Sixteen years, it might not be quite as impressive as NJPW’s forty-six, but it’s still a decent inning for Ring of Honor. A hell of a lot has changed since they started back in 2002 and the only people still around are The Briscoes and Christopher Daniels. Although if you have a peek at that card, a few of them have gone on to do quite impressive things. I guess we’ll see if this new generation can do the same. Let’s dish out some stars.
Full disclosure, this is the second time I’ve written a review of night two of Honor Rising. The first one vanished from my drafts’ folder, a situation I am not best pleased about. Therefore, with the undercard being a bit unexciting don’t hold it against me if I rush through some of it. We all know why we’re here don’t we? Let’s dish out some stars.
There seemed to be little to no hype for Honor Rising coming into the weekend. ROH and NJPW team up for so many tours now that it doesn’t feel special. Yet, I always enjoy them, particularly when they take place in Japan. It’s a chance for something a bit different, while unlike Fantastica Mania, you can use it to further storylines. Specifically storylines about a pair of lovers. Let’s dish out some stars.
As we prepare to say goodbye to 2017, Ring of Honor is in a weird place. Inside the wrestling bubble, it feels like no one cares. This show had no hype and few people bother with the weekly television. However, business is up. It’s a weird conundrum that suggests us wrestling diehards don’t always know what we’re talking about. Let’s dish out some stars.
RevPro’s last event of the year sees them back at York Hall for a packed card. All the titles are on the line and the famous venus is hosting women’s wrestling for the first time. Let’s dish out some stars.
It feels mean to point it out, but Ring of Honor needs New Japan at the moment. Their roster is threadbare, and they are at their best when they are able to pull on NJPW’s talent pool. It’s a sad reality that has turned Global Wars from a cool gimmick into some of their best shows. Noone can pretend that this Chicago event would have been half as successful without the New Japan talent and, in particular, a certain Cleaner making an appearance. Let’s dish out some stars.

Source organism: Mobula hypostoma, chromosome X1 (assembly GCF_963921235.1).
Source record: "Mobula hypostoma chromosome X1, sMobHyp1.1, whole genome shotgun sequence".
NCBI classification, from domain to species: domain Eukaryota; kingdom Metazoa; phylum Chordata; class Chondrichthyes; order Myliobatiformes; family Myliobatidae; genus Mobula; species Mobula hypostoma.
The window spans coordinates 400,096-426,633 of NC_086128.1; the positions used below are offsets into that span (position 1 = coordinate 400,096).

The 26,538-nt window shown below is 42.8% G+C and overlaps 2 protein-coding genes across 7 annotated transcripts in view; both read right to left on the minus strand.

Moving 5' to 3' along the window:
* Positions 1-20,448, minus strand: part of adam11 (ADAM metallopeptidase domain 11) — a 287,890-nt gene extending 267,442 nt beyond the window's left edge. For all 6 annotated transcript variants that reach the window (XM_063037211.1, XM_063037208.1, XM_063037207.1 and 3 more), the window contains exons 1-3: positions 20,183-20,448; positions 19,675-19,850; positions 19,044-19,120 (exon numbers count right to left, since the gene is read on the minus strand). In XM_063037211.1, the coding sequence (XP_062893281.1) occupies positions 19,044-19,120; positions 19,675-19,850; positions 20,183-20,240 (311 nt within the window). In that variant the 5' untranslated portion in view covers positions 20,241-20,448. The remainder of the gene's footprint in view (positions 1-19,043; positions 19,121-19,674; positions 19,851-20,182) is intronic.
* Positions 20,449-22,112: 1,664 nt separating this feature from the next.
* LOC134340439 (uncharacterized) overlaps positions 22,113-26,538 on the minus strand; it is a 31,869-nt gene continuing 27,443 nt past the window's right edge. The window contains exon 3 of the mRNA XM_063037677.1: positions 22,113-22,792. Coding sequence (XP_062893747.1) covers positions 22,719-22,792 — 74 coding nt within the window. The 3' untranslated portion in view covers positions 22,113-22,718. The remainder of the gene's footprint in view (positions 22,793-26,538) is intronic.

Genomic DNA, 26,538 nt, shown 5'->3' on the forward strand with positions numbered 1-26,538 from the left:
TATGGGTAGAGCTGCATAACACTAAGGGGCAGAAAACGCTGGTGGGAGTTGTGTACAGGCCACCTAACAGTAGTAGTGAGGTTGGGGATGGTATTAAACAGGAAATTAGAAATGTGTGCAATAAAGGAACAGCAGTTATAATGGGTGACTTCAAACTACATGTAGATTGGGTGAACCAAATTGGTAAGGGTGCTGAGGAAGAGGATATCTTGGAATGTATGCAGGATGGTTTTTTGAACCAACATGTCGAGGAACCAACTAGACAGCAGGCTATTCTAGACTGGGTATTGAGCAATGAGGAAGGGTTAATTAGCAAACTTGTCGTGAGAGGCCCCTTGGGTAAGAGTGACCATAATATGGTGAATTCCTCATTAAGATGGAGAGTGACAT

On a weekend stuffed with wrestling, Ring Of Honor’s latest IPPV came and went without much fanfare. Outside of Minoru Suzuki returning to America for the first time in 25 years, this show and hype had never met. Despite that, the card was decent, and there is always a chance that ROH delivers a classic. Let’s dish out those stars.
Living in Edinburgh as a lover of music and wrestling you have two choices. Never see anything live or spend a lot of time on a train to Glasgow. While Discovery is starting to change the wrestling part of that statement, it’s still exciting when one of the big boys turns up in our city rather than the ugly bastards’ one over there. We appreciate it more (plus the Weegies are perfectly capable of taking a train too). It’s particularly lovely when they turn up with a selection of NJPW, CMLL and Rev Pro wrestlers in tow. So how did a rare visit to Edinburgh’s capital go for ROH?
For months now we’ve been building up to New Japan invading America. For one weekend, the wrestling in Long Beach got a little bit puro, and I don’t think it’s a stretch to call it an unqualified success. We got some brilliant wrestling, a little bit of storytelling and a new champion crowned. So here are ten things we observed when New Japan came to Long Beach.
For all of Ring of Honor’s problems, they are on a bit of a roll when it comes to big shows. Their PPVs very rarely fail to impress, and they will usually have at least one or two gems hidden away. Take Best In The World. While there was a lot of fluff on this card, it still had an exciting tag match between three of the best teams in the world and KUSHIDA vs. Scurll. So let’s get down to talking about it. Here are nine things we observed during Best In The World.